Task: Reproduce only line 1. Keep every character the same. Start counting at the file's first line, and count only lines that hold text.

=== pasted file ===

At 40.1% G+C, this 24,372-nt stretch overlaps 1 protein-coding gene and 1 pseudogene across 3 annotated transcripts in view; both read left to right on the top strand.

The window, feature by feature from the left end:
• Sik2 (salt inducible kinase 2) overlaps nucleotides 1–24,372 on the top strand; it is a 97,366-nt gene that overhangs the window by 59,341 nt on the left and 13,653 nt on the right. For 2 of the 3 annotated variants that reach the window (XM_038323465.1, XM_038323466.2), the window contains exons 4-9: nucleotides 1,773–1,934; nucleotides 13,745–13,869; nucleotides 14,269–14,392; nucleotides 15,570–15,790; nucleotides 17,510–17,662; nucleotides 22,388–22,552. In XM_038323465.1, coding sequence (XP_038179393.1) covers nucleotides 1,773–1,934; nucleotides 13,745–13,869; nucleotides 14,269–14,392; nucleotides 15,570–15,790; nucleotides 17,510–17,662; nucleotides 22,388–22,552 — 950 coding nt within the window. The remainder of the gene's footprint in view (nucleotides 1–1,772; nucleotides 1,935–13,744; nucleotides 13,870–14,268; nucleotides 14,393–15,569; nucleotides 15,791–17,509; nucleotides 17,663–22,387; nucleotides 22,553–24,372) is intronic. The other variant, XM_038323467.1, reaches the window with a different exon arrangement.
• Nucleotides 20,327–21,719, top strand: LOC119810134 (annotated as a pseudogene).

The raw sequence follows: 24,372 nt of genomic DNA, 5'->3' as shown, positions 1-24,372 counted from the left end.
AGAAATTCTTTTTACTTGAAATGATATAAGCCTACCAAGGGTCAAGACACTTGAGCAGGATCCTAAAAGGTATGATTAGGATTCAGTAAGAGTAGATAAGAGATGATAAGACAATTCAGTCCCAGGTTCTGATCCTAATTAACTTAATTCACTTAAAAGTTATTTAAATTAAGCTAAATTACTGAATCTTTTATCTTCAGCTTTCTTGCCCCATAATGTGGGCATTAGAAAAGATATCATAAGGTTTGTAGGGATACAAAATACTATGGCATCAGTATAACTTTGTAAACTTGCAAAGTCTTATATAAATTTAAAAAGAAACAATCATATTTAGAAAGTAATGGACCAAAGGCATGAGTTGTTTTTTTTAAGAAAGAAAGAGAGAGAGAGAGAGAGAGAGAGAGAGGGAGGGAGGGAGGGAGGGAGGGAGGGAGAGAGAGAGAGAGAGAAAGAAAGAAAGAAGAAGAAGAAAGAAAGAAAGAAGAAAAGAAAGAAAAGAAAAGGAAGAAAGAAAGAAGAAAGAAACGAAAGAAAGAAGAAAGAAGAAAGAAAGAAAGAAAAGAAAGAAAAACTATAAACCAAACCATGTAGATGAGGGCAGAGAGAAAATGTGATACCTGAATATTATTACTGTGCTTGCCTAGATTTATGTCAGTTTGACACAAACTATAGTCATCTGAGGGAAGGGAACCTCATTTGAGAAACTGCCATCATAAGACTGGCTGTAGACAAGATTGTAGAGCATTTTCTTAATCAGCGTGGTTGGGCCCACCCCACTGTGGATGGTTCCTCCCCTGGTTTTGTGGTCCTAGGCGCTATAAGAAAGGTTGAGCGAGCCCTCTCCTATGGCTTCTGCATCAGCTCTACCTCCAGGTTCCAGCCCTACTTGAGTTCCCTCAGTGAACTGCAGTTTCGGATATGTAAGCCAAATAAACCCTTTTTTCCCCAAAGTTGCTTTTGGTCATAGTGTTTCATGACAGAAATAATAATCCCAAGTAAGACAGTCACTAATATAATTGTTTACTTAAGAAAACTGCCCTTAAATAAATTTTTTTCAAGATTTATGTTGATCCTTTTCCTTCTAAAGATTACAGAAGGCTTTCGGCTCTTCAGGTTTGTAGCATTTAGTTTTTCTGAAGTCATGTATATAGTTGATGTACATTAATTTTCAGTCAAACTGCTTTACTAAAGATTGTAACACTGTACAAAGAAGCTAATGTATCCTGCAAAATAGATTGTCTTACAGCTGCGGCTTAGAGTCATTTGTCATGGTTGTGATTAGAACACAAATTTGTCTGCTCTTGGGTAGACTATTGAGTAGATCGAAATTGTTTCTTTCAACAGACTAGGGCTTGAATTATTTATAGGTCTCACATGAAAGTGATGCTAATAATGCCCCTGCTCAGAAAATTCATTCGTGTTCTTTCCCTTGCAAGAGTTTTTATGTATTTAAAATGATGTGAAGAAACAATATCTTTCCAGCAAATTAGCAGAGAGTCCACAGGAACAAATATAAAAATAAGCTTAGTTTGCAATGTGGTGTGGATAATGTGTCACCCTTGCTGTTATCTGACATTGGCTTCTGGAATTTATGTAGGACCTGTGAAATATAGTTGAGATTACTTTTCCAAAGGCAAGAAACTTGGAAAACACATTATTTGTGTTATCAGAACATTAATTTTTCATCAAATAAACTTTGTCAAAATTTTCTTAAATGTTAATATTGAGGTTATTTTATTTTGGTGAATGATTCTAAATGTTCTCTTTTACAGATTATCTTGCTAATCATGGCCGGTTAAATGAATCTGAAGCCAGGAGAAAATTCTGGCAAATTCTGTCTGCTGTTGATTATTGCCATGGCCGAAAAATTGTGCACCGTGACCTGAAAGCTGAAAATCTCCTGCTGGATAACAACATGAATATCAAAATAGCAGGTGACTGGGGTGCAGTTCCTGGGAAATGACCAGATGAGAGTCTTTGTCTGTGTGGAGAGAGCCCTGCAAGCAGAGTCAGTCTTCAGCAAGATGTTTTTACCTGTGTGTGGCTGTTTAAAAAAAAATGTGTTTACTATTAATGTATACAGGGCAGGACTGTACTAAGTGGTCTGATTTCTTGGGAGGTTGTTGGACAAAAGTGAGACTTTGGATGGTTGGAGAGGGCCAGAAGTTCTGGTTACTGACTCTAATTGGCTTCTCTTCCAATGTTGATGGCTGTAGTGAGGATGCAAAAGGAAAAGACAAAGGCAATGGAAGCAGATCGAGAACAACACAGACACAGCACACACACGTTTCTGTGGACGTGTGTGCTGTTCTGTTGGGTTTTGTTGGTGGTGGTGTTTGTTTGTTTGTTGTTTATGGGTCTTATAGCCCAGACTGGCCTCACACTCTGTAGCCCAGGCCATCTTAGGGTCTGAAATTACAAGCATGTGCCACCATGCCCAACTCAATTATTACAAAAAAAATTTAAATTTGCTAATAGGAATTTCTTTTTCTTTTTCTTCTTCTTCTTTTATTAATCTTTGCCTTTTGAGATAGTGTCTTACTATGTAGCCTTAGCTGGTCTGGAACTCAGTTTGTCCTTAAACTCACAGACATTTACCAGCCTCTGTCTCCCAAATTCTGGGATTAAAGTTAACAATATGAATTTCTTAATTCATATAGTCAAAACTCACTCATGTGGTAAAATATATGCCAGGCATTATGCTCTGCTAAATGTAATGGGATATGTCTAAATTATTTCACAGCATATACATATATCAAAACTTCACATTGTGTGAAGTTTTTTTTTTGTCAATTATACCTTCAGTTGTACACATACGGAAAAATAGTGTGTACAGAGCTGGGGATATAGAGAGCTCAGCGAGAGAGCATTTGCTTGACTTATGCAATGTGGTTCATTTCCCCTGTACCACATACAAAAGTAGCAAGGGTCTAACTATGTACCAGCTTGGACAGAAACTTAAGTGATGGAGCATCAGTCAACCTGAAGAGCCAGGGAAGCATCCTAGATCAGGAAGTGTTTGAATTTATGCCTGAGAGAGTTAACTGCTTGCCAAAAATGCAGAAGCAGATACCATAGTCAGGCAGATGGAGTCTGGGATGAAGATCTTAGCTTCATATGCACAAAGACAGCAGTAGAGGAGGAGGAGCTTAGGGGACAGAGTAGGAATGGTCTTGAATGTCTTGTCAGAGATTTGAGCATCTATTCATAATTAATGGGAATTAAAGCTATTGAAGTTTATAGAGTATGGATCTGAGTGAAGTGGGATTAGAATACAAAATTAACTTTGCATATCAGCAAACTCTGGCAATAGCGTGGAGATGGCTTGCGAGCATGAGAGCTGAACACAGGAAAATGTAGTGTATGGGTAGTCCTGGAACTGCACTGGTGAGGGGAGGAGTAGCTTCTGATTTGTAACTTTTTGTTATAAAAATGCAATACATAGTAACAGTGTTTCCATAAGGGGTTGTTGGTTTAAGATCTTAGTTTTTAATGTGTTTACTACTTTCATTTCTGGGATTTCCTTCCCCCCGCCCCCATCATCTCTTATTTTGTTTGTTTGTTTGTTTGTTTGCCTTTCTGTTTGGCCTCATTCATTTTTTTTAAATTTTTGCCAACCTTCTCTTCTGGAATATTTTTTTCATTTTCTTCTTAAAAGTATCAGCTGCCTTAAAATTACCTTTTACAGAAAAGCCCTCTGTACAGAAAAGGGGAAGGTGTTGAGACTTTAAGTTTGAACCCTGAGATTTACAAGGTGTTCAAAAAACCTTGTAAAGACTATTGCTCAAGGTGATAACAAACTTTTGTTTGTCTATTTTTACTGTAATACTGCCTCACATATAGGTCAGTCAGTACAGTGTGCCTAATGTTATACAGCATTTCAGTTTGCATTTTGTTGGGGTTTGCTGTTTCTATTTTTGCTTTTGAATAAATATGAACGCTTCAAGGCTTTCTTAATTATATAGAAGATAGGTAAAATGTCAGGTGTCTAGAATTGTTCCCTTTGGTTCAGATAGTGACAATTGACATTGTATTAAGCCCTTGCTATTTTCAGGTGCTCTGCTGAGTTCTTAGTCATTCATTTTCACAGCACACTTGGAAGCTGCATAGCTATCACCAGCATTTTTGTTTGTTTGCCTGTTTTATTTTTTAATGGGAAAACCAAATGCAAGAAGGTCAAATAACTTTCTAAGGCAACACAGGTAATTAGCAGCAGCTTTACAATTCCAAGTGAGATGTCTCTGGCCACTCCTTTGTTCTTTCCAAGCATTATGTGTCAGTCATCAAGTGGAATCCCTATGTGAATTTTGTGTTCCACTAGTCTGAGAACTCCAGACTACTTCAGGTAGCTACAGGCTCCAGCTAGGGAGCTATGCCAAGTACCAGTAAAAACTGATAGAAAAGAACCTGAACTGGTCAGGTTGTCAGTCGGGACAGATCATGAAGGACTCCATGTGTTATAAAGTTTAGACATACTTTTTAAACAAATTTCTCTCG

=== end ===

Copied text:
At 40.1% G+C, this 24,372-nt stretch overlaps 1 protein-coding gene and 1 pseudogene across 3 annotated transcripts in view; both read left to right on the top strand.